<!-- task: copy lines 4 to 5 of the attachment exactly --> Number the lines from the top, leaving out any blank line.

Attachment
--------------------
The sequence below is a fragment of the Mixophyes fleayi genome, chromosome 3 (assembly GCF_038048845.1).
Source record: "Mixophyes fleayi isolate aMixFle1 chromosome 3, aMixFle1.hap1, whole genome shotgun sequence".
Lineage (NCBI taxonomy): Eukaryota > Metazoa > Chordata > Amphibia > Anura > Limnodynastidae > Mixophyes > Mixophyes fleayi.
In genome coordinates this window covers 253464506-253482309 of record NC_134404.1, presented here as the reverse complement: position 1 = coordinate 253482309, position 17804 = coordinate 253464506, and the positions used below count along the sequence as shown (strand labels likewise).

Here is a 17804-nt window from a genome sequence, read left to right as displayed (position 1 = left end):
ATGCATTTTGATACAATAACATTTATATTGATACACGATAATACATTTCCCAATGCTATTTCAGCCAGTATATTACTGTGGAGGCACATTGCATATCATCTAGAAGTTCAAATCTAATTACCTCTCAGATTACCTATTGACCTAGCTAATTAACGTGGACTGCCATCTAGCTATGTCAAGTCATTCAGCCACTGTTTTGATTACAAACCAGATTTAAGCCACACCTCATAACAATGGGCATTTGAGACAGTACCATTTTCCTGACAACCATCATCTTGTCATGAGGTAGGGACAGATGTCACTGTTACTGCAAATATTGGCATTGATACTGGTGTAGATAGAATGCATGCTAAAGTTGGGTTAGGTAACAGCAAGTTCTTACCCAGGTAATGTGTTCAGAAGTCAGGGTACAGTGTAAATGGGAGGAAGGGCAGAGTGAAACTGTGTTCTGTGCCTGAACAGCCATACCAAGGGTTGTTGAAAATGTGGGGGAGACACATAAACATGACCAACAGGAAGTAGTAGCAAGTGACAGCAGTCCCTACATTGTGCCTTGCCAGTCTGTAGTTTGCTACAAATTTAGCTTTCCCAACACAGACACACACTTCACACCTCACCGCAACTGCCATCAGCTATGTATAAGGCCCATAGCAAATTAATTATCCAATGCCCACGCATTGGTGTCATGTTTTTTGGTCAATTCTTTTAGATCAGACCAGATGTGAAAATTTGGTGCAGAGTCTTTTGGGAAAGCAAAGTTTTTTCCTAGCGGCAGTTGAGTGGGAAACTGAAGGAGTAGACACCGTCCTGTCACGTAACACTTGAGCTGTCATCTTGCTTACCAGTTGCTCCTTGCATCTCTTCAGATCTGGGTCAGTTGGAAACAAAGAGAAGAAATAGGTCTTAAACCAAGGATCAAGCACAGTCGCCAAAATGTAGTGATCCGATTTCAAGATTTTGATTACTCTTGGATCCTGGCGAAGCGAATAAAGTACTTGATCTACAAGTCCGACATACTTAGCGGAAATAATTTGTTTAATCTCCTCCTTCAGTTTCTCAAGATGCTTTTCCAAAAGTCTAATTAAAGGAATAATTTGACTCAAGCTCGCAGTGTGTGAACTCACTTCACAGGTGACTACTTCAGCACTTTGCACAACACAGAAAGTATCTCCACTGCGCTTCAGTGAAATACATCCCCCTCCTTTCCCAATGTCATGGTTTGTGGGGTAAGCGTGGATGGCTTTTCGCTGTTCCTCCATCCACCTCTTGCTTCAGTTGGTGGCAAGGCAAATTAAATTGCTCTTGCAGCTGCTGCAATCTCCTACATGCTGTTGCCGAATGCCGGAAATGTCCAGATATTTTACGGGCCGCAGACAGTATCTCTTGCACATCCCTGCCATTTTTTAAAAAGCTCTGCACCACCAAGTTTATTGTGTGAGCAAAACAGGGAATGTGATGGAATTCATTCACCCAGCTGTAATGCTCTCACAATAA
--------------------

In genome coordinates this window covers 253464506-253482309 of record NC_134404.1, presented here as the reverse complement: position 1 = coordinate 253482309, position 17804 = coordinate 253464506, and the positions used below count along the sequence as shown (strand labels likewise).

Here is a 17804-nt window from a genome sequence, read left to right as displayed (position 1 = left end):